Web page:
Limitations of Laser Cut Parts
Laser cutting is a very popular option in manufacturing parts. A major reason for this is the accuracy of reproduction. In addition, the fact that laser cutting doesn’t create any physical contact with the final piece(s) and the ability to cut a wide variety of materials lend to so many projects being turned to laser cutting. Despite laser cuttings popularity and versatility, it is not always the perfect fit for a project and has some limitations.
Laser cutting is a delicate process. A number of pieces of the machine require proper and accurate settings. The distance of the laser from the material, the heat of the laser, and the focus of the laser all need to be set for each piece of material that is used and can take time. A small mistake in these settings can cause the material to burn unexpectedly. This also means that the process is susceptible to being disturbed by the surrounding environment. A small bump or the laser cutter could cause the laser to be jostled and cut outside the design specifications.
In addition, the rate of production is also delicate meaning it is inconsistent. Each material and thickness of that material is going to take a different amount of time to cut. Changes in material and the cutting time will also affect the cost of cutting. This definitely has to be considered when deciding whether or not to use laser cutting instead of another manufacturing technique.
Materials are also a big consideration with laser cutting. While laser cutting is able to be used on a wide variety of materials such as wood, plastics, and some metals, it does not work with all materials. For instance, when it comes to metals, some cannot be laser cut. The amount of light a metal reflects is a big factor in whether or not it can be laser cut. For instance, aluminum reflects so much light that laser cutting is not efficient or effective. The same is true copper. In addition, metals that are too thick may not be able to be cut by a laser as well. Advances in technology are decreasing the limitations on thickness, but it is not irrelevant yet.
Outside of certain metals, other materials cannot be cut with a laser. Brittle materials or materials that are easily warped do not make good candidates for laser cutting machines as the heat produced by the laser can compromise the cut. Transparent materials also tend to create issues with laser cutting as the majority of the light passes through the material instead of absorbing the heat of the laser and getting cut.
Any design being cut using a laser must also take into account that laser cutting is done using intense, focused heat which affects the material along the cut. One known effect is the possible formations of microfissures along the cut. If the material is likely to be made brittle or the effect of heating can cause complications for the final application, such as some aeronautical applications, it might be best to consider a different method for cutting. This can also affect materials that are extremely thin as they may be more susceptible to warping and bending than a thicker piece of the same material.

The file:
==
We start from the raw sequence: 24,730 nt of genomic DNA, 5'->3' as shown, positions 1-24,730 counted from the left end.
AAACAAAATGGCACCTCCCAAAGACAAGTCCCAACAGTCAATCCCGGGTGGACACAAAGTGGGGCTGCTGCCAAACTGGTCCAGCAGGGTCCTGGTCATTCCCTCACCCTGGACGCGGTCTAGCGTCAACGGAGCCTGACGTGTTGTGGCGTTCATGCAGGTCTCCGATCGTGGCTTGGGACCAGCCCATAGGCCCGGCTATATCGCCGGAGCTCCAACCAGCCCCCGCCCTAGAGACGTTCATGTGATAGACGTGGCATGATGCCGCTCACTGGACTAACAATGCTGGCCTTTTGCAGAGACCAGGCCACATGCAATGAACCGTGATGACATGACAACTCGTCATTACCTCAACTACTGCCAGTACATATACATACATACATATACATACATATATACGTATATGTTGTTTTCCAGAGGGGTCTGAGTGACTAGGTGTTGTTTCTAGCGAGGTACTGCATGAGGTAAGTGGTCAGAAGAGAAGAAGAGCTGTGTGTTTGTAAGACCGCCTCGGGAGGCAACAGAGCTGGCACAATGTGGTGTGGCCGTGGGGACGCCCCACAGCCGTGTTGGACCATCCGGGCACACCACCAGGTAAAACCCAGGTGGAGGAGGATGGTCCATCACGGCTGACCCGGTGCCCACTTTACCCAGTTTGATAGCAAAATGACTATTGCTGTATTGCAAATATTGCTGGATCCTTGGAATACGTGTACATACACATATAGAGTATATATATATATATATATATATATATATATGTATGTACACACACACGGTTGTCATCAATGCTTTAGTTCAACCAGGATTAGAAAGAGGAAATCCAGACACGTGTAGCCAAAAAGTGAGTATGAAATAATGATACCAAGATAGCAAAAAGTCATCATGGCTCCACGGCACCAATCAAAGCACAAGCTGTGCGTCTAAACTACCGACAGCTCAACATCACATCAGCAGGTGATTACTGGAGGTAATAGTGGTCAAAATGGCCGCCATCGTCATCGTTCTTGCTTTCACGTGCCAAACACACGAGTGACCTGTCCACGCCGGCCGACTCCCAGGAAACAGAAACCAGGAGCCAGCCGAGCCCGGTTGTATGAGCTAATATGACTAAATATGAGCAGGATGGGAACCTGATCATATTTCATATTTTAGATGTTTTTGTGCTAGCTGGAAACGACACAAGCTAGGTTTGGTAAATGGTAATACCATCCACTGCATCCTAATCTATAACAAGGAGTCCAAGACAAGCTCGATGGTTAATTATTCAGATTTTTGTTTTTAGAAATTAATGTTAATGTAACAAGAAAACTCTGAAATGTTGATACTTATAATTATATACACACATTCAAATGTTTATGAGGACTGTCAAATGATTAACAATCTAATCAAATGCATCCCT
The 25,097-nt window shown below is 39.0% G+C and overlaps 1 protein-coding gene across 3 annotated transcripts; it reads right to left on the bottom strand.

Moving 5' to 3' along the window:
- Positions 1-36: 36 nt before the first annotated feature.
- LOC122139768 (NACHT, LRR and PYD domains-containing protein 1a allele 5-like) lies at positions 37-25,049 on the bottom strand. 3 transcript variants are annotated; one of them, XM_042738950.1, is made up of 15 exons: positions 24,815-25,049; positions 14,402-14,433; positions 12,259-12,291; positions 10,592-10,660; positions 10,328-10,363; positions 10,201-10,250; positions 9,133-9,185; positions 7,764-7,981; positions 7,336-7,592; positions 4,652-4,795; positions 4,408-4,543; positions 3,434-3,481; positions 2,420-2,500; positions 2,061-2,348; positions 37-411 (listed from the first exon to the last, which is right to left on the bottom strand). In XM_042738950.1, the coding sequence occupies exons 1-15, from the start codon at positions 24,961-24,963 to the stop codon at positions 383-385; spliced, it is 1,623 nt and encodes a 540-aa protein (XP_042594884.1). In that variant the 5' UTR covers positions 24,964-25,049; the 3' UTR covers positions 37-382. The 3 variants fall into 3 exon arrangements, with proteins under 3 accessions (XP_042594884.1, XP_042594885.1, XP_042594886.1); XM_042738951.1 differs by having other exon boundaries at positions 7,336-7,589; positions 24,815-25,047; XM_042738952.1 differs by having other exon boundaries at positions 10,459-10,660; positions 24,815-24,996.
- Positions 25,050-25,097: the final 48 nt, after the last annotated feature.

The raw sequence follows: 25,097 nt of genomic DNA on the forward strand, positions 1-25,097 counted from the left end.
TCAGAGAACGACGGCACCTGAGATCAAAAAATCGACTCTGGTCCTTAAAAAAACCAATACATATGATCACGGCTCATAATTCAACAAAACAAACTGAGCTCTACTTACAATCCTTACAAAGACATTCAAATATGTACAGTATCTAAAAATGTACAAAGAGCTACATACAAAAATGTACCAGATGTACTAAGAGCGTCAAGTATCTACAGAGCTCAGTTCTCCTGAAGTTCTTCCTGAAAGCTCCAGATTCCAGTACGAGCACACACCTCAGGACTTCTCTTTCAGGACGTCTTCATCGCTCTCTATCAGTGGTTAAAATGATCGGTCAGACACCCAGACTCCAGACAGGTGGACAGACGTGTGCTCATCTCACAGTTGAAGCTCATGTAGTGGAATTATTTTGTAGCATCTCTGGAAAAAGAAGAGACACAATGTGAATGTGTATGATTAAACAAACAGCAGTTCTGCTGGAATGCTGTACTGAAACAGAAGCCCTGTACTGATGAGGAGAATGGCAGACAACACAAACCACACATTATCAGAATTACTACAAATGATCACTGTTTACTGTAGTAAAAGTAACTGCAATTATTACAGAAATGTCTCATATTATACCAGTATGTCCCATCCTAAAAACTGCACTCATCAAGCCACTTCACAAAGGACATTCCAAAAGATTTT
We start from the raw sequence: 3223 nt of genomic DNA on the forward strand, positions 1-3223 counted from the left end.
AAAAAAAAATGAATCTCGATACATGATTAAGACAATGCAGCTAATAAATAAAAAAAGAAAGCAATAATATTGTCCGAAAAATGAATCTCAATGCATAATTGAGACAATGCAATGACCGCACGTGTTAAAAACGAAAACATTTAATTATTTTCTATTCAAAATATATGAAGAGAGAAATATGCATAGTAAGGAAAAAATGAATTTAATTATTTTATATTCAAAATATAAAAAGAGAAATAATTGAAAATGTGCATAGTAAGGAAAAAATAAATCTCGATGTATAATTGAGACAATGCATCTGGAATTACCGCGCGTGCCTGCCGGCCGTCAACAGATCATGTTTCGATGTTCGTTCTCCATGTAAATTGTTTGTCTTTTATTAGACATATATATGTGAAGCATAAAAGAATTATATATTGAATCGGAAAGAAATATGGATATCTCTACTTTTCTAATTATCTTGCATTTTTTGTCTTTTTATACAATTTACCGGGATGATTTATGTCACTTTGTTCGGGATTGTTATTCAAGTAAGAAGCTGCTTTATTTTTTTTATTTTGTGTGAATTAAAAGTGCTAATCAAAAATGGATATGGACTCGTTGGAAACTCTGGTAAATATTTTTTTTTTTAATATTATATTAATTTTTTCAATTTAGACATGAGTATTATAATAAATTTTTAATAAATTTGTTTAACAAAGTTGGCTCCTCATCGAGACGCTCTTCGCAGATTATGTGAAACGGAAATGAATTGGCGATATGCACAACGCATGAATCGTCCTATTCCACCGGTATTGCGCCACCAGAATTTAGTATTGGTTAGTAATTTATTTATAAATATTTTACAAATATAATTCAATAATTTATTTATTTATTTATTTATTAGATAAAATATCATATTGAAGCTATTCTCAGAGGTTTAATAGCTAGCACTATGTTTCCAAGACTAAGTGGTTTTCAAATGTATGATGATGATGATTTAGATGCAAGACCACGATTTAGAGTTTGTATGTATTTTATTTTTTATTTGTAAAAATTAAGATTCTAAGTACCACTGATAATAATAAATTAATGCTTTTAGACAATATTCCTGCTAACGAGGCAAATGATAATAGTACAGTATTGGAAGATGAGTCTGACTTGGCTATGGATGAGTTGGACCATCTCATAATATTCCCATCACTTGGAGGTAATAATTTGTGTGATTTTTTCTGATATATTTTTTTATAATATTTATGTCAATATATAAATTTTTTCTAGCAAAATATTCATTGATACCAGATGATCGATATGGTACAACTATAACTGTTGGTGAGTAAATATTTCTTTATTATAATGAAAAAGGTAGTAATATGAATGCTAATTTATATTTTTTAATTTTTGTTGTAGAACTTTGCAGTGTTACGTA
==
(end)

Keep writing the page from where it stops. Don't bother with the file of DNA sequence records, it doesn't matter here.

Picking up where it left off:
There are a number of things that must be considered in the design if laser cutting is the preferred method of production for a piece:
- Part shape
- Laser taper
- Laser thickness
The shape of a piece can have a big effect on the effectiveness and efficiency of laser cutting. When it comes to sharp corners, such as 90-degree corners, a laser cutter must slow down as it approaches the corner in able to adjust to make the sharp turn. This obviously affects the amount of time it takes for a piece to be cut, but larger issues can occur. While it can slow its motion, a laser cutter cannot adjust the heat going toward the corner or it will not be able to cut the material. As the laser slows, stops, and changes direction, the heat from the laser continues to cut. This can cause issues with the corner such as warping, charring, or in the worse case, completely burning out the corner. It is suggested that designers use the greatest arc possible to avoid any overheating caused by the laser needing to slow to make any cuts.
Despite common belief, as the laser is not perfectly straight but is actually shaped more like a cone or hourglass. This usually gives a taper of as much as 2°. For thin materials, this may be insignificant, but it starts to be noticeable in materials as thin as 0.5-inches or 1.25 cm. If this taper could be an issue, it should be compensated and planned for during the design and application planning stage.
For parts that have pieces that are thin or come to a sharp point, the thickness of the laser needs to be accounted for. In most cases, the laser is about 1/100th of an inch thick or 1/4 of a millimeter. This may seem small, but when accuracy is a primary component in deciding to use laser cutting, this small amount can be important. In the case of an extremely thin product, the laser may need to be designed to cut just outside the allowance of its thickness. If a part comes to a point, it’s possible the laser will sheer off this point. A design may need to be adjusted or a different method considered to avoid wasting resources.
Laser cutting is an amazing technology that continues to develop, but it is not without its limitations. If you have a project, talk to the experts are at Engineered Mechanical Systems. Their experts can help you determine if laser cutting is what is best for your project and if not, which resources and method might be best for completing your manufacturing with their state of the art facilities, machinery, and knowledge.